Difference between revisions of "The Ambassadors (painting)"

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Jean de Dinteville and Georges de Selve ('''The Ambassadors''')<ref>[http://gallery.euroweb.hu/html/h/holbein/hans_y/1535a/ The Ambassadors (1533) in London]</ref> is a painting by [[Hans Holbein the younger]] painted in 1533. It's held by the National Gallery in London, England and was bought in 1890. It is painted with a meticulous eye for detail, and its inner meaning is controversial. At right is Georges de Selve, aged 25, Bishop of Lavaur.
Jean de Dinteville and Georges de Selve ('''The Ambassadors''')<ref>[http://gallery.euroweb.hu/html/h/holbein/hans_y/1535a/ The Ambassadors (1533) in London]</ref> is a painting by [[Hans Holbein the younger]] painted in 1533. It's held by the National Gallery in London, England and was bought in 1890. It is painted with a meticulous eye for detail, and its inner meaning is controversial. At right is Georges de Selve, aged 25, Bishop of Lavaur. According to [[John North]]<ref>[http://www.amazon.com/Ambassadors-Secret-Holbein-World-Renaissance/dp/1852853301 The Ambassador's Secret: Holbein and the World of the Renaissance, ISBN-10: 1852853301]</ref> the scene depicted is exactly 1,500 years after [[Christ]]'s [[crucifixion]], that is [[Good Friday]] (April 11th) 1533, which gives the anamorphic skull particular significance.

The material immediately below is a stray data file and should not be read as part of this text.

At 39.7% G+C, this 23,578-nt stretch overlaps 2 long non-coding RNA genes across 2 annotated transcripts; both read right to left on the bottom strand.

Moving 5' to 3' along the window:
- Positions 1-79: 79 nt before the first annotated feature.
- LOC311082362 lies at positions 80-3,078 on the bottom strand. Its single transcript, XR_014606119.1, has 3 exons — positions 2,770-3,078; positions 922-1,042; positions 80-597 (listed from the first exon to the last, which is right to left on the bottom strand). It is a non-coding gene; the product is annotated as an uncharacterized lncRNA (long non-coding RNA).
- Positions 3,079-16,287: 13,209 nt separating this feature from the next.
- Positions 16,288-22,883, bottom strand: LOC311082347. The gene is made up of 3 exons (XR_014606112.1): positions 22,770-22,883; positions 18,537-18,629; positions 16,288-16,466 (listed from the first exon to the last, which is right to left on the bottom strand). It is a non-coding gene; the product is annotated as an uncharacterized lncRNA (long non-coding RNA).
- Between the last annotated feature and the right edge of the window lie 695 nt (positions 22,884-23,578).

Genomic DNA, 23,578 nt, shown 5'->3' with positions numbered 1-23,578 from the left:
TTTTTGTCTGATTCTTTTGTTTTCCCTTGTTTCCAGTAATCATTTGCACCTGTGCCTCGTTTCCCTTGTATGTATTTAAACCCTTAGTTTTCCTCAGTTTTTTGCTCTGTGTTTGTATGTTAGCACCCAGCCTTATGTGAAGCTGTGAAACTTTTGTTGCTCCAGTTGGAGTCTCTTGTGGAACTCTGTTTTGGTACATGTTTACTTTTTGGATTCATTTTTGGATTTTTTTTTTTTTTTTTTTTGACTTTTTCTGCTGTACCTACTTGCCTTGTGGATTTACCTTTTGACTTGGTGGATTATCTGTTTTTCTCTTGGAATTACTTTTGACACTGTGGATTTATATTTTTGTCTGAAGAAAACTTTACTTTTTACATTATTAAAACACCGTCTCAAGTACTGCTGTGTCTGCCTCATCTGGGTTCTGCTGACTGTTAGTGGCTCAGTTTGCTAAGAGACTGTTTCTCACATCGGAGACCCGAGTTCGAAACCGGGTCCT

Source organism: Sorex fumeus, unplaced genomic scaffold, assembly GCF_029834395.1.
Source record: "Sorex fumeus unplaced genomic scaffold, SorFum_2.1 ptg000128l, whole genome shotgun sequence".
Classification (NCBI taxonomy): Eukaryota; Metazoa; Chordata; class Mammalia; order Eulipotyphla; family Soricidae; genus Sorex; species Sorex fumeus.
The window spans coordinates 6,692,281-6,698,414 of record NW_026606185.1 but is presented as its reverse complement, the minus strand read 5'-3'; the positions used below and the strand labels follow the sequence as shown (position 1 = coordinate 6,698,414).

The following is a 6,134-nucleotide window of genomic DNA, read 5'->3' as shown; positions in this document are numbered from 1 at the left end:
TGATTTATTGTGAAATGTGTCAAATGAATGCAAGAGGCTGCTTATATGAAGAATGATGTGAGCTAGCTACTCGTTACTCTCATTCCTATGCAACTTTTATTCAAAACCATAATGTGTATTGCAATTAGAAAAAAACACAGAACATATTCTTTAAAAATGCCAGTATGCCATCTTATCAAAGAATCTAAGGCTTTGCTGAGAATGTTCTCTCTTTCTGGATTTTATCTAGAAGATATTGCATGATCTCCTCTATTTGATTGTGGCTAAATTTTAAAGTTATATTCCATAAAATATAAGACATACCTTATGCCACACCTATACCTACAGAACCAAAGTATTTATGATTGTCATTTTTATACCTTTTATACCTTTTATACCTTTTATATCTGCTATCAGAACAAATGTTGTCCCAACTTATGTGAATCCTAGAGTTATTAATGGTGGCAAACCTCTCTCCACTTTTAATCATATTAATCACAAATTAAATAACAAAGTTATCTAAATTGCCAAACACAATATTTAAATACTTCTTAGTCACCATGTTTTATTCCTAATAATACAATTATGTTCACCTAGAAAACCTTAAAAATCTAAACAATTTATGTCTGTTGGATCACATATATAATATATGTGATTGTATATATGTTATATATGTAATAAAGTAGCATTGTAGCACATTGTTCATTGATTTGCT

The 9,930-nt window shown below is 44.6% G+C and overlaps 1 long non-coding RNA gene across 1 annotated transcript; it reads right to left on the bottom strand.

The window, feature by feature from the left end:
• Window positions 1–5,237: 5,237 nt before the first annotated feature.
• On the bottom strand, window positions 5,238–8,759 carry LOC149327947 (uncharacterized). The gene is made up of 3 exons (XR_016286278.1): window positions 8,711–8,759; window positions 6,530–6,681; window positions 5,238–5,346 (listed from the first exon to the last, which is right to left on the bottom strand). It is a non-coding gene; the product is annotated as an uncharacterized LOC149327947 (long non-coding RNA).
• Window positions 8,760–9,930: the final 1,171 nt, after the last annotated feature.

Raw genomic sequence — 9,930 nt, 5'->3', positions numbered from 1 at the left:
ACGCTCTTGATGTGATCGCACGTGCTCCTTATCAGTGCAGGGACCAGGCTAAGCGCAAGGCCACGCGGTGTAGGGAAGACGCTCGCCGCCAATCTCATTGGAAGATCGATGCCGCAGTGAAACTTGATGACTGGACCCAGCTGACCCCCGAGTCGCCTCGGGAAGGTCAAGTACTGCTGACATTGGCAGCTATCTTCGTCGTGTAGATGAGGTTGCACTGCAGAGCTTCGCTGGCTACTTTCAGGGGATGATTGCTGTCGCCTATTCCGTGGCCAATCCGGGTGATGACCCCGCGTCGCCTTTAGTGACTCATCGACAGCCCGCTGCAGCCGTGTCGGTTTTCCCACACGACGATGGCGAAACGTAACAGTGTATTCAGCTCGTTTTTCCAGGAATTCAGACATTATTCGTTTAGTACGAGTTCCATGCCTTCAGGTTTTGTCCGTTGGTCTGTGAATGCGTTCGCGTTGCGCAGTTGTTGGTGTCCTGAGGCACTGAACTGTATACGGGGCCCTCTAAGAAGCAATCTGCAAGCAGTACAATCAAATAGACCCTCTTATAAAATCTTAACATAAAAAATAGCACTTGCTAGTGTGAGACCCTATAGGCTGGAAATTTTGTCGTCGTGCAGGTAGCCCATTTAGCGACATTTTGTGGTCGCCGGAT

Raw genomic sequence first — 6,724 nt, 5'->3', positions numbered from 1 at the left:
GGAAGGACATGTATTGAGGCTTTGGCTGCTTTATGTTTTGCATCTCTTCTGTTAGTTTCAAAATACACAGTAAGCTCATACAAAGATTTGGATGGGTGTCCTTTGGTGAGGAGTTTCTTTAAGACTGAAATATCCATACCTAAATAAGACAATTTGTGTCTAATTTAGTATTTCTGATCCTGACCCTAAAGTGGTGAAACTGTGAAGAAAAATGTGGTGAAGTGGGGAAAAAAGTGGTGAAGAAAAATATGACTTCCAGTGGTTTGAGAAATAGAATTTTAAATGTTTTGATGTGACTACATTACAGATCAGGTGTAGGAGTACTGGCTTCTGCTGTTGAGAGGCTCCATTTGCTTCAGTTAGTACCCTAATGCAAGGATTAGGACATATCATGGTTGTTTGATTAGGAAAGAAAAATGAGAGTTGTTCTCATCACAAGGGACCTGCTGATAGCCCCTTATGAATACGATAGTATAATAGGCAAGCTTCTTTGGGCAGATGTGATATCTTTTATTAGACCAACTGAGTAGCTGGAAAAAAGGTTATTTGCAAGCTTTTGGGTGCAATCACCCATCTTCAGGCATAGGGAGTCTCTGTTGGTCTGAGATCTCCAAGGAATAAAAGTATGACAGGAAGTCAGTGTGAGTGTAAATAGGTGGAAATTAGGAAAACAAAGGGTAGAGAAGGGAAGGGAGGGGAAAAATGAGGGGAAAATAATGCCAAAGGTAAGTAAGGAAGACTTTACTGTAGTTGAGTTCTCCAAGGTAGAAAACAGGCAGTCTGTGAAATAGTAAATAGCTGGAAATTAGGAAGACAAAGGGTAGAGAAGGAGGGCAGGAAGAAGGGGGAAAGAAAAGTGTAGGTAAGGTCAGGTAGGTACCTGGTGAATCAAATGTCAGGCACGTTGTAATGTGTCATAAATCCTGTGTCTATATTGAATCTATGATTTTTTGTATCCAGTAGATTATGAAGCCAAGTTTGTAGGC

[[Image:Ambassadors.jpg|Left|500px]]
[[Image:Ambassadors.jpg|Left|500px]]

Revision as of 05:03, 11 April 2007

Jean de Dinteville and Georges de Selve (The Ambassadors)[1] is a painting by Hans Holbein the younger painted in 1533. It's held by the National Gallery in London, England and was bought in 1890. It is painted with a meticulous eye for detail, and its inner meaning is controversial. At right is Georges de Selve, aged 25, Bishop of Lavaur. According to John North[2] the scene depicted is exactly 1,500 years after Christ's crucifixion, that is Good Friday (April 11th) 1533, which gives the anamorphic skull particular significance.

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